Kusum Lata from Sarvodaya Kanya Vidyalaya Ayanagar in Delhi, believes that each child should have a dream, and receive an education as a means of achieving it. She teaches kids from a nearby community and has been working on perfecting her own lesson plans to help provide stronger support to them. Over time, she has seen her students grow to love learning, and begin to create their own opportunities instead of waiting for things to come by.

Over the last 5 years, Kusum spent a lot of time understanding her purpose and her voice.

How can you find your voice?

Start to get to know yourself better by understanding your strengths and areas of development. One way to find these out for yourself is the Range Report.

After giving the Range Questionnaire, the report will highlight and provide details of what you need to do to leverage each strength and overcome your areas of development.

Reflect and push yourself to articulate what affects you amongst politics, education, climate change, gender equality, etc.

Research the topics that affect you in order to build your own awareness. Ensure that you are fact-checking the information you read from more than one source in order to consume real facts and build an unbiased opinion.

To deepen your understanding, the best way is to take initiative and solve a problem that belongs to the area of your interest.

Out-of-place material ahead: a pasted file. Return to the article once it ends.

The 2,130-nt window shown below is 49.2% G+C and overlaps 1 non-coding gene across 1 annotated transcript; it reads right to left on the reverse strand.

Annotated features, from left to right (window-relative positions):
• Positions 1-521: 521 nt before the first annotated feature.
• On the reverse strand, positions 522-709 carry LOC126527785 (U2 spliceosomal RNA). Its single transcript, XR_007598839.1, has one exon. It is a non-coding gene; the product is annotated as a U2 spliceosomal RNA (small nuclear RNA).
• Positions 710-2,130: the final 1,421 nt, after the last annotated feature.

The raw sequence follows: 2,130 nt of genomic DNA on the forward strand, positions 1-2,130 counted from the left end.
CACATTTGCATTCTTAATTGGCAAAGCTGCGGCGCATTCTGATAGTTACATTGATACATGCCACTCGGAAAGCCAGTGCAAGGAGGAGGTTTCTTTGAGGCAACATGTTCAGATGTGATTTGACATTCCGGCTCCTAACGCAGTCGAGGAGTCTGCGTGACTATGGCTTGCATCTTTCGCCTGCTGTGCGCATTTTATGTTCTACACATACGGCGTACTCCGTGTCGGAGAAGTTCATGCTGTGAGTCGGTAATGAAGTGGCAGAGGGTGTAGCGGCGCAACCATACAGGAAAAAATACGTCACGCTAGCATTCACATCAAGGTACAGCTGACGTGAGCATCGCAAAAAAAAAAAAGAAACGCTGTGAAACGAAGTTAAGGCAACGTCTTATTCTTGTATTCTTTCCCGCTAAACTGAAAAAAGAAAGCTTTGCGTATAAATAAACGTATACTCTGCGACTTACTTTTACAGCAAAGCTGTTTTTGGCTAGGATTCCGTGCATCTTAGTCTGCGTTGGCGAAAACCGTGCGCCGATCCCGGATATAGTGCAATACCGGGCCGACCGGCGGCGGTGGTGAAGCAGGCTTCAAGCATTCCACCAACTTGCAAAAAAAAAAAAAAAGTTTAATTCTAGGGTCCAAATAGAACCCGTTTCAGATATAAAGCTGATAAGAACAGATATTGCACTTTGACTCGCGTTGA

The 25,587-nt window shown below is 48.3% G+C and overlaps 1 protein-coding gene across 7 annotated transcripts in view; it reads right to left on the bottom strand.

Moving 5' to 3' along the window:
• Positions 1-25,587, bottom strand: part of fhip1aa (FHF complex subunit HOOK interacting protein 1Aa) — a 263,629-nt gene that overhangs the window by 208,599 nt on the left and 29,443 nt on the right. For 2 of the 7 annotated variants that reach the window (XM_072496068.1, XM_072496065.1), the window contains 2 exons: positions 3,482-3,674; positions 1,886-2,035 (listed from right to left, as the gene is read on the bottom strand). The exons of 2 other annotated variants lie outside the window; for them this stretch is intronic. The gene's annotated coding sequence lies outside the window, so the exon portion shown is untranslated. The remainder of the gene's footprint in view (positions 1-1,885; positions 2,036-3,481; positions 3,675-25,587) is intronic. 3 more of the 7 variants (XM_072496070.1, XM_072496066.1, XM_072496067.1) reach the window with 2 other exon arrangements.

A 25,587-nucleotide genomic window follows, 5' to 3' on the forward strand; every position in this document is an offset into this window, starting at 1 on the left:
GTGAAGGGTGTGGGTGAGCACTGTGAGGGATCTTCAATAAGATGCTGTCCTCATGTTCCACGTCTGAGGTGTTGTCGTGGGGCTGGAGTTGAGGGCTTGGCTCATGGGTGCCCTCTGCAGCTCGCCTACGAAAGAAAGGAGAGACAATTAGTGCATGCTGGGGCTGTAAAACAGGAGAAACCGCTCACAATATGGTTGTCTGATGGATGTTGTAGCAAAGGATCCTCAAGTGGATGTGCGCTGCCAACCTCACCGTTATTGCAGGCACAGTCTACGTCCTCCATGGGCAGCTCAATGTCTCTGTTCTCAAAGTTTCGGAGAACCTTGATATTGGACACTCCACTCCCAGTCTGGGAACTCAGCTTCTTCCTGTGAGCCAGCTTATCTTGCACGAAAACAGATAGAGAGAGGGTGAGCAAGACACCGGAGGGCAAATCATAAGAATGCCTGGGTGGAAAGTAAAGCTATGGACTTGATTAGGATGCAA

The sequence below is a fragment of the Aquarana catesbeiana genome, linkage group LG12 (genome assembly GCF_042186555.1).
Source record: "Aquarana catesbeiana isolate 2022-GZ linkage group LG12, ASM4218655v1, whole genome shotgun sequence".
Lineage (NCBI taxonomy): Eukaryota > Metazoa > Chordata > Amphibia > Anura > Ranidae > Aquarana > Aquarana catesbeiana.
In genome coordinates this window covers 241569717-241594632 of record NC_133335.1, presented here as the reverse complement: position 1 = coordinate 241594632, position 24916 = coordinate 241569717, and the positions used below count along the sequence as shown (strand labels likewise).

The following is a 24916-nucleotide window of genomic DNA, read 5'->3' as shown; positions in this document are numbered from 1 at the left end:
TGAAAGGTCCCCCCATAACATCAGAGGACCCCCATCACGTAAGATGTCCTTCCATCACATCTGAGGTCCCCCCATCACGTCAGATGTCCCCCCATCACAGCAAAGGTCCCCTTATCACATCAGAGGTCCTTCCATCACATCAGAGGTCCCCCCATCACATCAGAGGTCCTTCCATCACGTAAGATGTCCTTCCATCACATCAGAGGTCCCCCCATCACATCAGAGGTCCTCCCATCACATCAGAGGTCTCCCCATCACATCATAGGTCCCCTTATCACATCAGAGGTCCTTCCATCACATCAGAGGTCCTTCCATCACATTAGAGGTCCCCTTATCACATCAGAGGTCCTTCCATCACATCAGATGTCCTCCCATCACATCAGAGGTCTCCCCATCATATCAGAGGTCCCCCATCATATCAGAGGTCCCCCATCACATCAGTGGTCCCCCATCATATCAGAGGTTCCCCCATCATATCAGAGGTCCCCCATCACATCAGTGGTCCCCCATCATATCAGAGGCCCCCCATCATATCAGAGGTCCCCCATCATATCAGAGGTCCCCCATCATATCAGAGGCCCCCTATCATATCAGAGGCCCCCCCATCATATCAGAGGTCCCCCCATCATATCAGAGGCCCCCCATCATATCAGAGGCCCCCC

Be sure to stand your ground and be courageous as you raise your voice and speak up for what you believe in.

Create opportunities and support groups for your peers so that you all can help each other find your voice.

Tell us your story! We would love to hear from you and learn different ways of finding your voice


Tejashree Choudhari - Doing what you love

When you want to pursue what you love, there are several challenges that might come your way. This resource aims to guide you through such challenges and come out victorious. We want all our kids and educators to be able to practice anything and everything they like to or love to do.


Here is the story of Tejashree Choudhari, a 12th grader from Pune, who is passionate about football and always stands up for what she believes in. After serving as the captain of her school football team for 3 years, she wanted to advance her game by joining an official football club. Despite her parents not being onboard and punishing her for trying, she was determined to continue following her passion. She later asked her coach to speak to her parents and help them understand the benefits and skills she'd learn through football, and the career path that the sport has to offer. This discussion convinced them and she went on to join a club to hone her skills. After she finished her schooling, she went back to teach football to her juniors and worked as an intern with 'Just for Kicks' for a year. She also leads "Lean In" circles which support girls in completing their education. She works with the Alumni Leadership Council in her school and also runs a study center in her home.

Learning from Tejashree, how can we overcome the challenges in following our own passions?

Stay strong, believe in yourself and your passion.

Don’t back down or let go if you find yourself facing an obstacle or a rejection.